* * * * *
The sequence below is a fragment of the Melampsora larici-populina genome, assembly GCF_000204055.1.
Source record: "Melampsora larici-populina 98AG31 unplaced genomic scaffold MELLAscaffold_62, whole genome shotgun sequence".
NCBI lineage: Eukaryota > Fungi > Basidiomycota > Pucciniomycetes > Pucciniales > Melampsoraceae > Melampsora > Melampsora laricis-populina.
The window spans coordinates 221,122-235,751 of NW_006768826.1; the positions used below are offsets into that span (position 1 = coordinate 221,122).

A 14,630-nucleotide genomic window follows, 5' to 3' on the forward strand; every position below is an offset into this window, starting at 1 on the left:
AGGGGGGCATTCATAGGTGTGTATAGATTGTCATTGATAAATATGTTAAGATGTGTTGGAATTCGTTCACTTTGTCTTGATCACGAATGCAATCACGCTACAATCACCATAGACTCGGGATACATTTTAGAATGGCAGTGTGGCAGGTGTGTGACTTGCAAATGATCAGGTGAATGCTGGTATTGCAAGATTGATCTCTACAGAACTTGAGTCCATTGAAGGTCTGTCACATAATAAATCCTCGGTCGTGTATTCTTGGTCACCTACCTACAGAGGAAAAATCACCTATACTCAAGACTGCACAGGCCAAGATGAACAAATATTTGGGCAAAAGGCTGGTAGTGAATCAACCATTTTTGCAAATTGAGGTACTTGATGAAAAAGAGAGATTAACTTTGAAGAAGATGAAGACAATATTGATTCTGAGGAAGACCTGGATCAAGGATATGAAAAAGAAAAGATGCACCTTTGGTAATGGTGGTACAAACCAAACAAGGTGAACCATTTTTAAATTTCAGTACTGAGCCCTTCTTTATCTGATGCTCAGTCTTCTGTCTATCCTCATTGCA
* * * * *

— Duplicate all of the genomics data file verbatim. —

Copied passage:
The sequence below is a fragment of the Melampsora larici-populina genome, assembly GCF_000204055.1.
Source record: "Melampsora larici-populina 98AG31 unplaced genomic scaffold MELLAscaffold_62, whole genome shotgun sequence".
NCBI lineage: Eukaryota > Fungi > Basidiomycota > Pucciniomycetes > Pucciniales > Melampsoraceae > Melampsora > Melampsora laricis-populina.
The window spans coordinates 221,122-235,751 of NW_006768826.1; the positions used below are offsets into that span (position 1 = coordinate 221,122).

A 14,630-nucleotide genomic window follows, 5' to 3' on the forward strand; every position below is an offset into this window, starting at 1 on the left:
AGGGGGGCATTCATAGGTGTGTATAGATTGTCATTGATAAATATGTTAAGATGTGTTGGAATTCGTTCACTTTGTCTTGATCACGAATGCAATCACGCTACAATCACCATAGACTCGGGATACATTTTAGAATGGCAGTGTGGCAGGTGTGTGACTTGCAAATGATCAGGTGAATGCTGGTATTGCAAGATTGATCTCTACAGAACTTGAGTCCATTGAAGGTCTGTCACATAATAAATCCTCGGTCGTGTATTCTTGGTCACCTACCTACAGAGGAAAAATCACCTATACTCAAGACTGCACAGGCCAAGATGAACAAATATTTGGGCAAAAGGCTGGTAGTGAATCAACCATTTTTGCAAATTGAGGTACTTGATGAAAAAGAGAGATTAACTTTGAAGAAGATGAAGACAATATTGATTCTGAGGAAGACCTGGATCAAGGATATGAAAAAGAAAAGATGCACCTTTGGTAATGGTGGTACAAACCAAACAAGGTGAACCATTTTTAAATTTCAGTACTGAGCCCTTCTTTATCTGATGCTCAGTCTTCTGTCTATCCTCATTGCA